A new invention may make things easier for patients with serious bone injuries.
From wounded warriors to cancer patients to accident victims, there are an estimated 500,000 bone graft procedures every year in the U.S.
The bone graft breakthrough takes its cue from a most unusual source: an ingredient found in carpet padding.
Instead of having to use a patient’s own bones or a cadaver source, researchers at the University of Texas at San Antonio are developing something similar to help build bones, using a medical grade of polyurethane foam, the porous, spongy stuff you can find in everything from toys to carpet padding.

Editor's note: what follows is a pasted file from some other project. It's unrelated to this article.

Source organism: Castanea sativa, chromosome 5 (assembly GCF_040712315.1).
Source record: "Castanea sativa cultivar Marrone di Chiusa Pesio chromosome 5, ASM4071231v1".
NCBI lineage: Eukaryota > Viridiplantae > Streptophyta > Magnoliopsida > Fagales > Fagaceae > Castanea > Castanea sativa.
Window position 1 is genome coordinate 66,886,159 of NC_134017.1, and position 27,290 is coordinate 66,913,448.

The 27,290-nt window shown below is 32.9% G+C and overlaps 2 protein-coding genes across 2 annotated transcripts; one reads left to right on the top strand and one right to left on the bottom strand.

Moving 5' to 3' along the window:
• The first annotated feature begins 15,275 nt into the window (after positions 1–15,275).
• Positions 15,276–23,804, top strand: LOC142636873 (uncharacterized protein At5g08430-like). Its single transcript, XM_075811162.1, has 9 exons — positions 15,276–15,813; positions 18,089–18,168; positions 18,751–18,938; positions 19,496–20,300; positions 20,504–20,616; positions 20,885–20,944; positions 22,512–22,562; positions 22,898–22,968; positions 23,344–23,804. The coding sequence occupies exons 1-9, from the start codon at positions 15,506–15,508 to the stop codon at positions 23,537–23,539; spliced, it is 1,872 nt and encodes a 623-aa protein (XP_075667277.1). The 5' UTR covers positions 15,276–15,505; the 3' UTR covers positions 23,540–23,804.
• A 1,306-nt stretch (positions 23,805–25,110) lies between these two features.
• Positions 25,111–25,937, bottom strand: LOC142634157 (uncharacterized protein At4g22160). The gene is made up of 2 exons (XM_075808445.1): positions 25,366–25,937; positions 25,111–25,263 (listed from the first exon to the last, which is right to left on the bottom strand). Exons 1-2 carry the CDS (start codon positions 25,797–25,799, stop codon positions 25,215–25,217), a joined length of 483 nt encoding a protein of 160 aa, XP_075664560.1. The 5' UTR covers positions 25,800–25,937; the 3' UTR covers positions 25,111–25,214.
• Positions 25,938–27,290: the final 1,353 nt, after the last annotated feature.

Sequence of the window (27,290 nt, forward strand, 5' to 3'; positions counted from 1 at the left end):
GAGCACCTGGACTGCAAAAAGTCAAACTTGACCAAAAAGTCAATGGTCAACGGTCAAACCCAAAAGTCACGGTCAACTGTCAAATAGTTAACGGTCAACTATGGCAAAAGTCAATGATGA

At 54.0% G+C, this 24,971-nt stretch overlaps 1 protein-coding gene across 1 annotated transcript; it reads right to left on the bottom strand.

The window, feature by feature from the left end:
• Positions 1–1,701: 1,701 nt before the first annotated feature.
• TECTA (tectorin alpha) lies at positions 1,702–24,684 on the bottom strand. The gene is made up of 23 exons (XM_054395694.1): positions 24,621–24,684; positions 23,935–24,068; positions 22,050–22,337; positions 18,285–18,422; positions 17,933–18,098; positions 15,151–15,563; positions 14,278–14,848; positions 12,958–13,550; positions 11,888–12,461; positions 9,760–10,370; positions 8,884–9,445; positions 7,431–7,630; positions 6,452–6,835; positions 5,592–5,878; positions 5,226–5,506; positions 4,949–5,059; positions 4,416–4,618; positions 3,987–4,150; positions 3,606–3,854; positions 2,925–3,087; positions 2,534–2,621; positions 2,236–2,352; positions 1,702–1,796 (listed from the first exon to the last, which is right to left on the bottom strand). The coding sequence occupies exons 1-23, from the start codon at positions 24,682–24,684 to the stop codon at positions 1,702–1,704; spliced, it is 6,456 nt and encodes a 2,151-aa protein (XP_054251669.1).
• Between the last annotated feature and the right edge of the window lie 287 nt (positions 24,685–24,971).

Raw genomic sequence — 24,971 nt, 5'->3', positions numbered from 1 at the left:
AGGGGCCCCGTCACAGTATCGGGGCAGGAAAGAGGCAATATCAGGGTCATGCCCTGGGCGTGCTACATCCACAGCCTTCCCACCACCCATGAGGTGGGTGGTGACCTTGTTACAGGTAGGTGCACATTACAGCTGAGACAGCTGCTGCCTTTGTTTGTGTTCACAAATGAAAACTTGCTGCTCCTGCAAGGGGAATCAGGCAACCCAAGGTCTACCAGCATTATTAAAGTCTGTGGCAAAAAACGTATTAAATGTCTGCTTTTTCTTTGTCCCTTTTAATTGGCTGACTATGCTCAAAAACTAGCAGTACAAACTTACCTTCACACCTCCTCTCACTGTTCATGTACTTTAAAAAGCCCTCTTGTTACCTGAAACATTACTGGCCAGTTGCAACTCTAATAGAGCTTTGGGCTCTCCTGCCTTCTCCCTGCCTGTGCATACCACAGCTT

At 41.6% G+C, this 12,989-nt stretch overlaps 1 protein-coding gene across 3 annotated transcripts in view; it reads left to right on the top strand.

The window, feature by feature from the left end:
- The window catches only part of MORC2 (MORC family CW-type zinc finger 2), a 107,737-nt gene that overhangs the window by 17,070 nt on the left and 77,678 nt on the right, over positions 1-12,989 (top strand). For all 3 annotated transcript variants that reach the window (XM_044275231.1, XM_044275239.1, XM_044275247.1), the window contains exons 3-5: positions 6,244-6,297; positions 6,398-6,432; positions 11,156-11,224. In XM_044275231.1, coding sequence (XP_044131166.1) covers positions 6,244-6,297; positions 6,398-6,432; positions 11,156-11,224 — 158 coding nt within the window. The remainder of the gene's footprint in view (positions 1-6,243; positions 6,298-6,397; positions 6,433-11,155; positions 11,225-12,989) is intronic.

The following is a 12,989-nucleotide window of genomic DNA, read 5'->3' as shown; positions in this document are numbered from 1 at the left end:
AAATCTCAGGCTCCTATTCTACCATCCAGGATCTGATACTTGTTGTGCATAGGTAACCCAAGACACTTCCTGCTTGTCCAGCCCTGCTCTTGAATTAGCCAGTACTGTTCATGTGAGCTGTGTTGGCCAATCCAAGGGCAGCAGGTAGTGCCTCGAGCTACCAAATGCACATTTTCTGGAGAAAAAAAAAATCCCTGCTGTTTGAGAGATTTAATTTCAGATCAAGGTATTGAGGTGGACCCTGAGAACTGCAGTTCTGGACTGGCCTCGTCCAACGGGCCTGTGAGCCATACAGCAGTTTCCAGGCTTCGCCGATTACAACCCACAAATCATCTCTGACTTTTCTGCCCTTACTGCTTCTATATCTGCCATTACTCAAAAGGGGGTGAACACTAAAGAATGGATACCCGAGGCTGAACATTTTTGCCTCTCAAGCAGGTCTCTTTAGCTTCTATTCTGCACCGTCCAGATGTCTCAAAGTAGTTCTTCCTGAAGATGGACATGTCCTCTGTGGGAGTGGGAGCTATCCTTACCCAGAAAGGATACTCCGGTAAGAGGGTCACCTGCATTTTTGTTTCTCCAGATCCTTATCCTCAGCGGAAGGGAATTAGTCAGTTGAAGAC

Dr. Joo Ong, a professor of biomedical engineering, co-invented the bone scaffold. He says it can be used instead of bone grafts for injuries as small as five millimeters.
Calcium phosphate, the mineral found naturally in bone, coats the polyurethane foam. Then it’s put in a furnace. Less than 24 hours later, the foam burns away. The calcium phosphate takes its shape, hardening into a scaffold.